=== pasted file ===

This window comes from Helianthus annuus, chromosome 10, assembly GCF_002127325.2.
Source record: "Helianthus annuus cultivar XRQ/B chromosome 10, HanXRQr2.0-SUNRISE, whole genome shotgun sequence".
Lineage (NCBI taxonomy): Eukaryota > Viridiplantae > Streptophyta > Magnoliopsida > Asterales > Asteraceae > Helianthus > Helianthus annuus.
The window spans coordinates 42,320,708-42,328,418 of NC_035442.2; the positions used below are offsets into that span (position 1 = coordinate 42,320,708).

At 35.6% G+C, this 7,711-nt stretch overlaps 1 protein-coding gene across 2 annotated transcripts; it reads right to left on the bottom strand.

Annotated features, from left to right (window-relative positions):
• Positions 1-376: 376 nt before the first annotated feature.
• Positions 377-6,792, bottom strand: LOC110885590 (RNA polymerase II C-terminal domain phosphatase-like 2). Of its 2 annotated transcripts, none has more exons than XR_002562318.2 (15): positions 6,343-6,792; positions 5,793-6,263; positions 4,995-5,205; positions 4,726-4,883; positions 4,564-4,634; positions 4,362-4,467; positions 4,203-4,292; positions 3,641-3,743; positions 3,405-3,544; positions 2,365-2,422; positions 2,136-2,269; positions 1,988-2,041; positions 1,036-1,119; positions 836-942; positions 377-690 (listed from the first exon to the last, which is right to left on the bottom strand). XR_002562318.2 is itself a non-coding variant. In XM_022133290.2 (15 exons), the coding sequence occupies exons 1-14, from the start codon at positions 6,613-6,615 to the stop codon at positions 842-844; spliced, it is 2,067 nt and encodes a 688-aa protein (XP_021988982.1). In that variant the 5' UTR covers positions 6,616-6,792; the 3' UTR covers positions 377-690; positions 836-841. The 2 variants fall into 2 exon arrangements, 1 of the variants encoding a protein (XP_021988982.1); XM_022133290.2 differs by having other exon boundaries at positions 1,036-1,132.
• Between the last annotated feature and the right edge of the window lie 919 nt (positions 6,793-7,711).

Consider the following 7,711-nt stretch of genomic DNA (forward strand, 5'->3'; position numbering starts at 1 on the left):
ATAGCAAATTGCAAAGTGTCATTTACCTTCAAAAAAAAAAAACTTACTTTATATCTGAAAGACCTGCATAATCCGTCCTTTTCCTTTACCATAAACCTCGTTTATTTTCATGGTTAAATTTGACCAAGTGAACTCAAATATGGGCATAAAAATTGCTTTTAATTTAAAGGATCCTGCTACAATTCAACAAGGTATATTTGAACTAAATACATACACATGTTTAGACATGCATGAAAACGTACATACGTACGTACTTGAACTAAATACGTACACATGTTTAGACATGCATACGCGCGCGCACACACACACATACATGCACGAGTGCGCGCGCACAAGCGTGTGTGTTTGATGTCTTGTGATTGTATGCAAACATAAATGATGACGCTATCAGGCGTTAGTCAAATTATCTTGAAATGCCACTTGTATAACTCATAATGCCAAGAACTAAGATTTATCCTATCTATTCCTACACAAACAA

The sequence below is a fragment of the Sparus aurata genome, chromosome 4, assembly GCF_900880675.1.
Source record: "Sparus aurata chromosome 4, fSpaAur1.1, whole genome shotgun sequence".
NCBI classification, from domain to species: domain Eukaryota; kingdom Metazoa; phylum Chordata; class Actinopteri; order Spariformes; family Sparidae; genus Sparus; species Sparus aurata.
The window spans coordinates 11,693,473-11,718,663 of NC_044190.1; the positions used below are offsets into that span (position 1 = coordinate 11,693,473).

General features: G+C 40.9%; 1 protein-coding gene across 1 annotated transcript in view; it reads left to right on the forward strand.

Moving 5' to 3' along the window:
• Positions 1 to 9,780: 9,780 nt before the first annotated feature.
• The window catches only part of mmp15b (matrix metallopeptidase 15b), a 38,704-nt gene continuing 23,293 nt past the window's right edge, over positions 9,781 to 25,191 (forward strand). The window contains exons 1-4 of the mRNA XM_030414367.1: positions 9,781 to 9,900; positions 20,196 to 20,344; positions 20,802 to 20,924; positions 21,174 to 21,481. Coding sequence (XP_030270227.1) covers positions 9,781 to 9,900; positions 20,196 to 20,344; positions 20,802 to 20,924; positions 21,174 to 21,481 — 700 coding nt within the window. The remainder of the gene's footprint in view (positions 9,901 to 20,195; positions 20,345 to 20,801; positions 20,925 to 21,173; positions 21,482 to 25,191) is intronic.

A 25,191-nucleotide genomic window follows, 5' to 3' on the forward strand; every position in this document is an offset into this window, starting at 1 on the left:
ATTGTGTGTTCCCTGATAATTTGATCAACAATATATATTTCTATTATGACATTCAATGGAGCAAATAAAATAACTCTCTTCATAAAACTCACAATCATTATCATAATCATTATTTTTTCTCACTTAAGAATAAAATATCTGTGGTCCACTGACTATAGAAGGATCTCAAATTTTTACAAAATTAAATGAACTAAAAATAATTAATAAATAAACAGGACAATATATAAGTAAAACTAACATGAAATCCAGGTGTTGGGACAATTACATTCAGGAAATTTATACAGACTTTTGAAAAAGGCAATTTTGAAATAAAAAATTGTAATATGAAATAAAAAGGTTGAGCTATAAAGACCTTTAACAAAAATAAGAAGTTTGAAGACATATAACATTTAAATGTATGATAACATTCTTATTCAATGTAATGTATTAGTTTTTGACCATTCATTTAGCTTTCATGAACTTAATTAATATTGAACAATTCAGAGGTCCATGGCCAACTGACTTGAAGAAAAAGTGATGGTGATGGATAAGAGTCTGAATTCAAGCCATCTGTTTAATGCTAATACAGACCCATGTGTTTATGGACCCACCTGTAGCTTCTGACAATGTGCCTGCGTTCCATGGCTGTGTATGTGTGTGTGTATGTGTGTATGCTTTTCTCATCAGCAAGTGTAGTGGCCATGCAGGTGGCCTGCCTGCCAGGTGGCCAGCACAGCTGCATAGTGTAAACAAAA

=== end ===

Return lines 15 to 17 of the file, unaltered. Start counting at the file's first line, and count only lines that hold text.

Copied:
The window spans coordinates 11,693,473-11,718,663 of NC_044190.1; the positions used below are offsets into that span (position 1 = coordinate 11,693,473).

General features: G+C 40.9%; 1 protein-coding gene across 1 annotated transcript in view; it reads left to right on the forward strand.

Moving 5' to 3' along the window: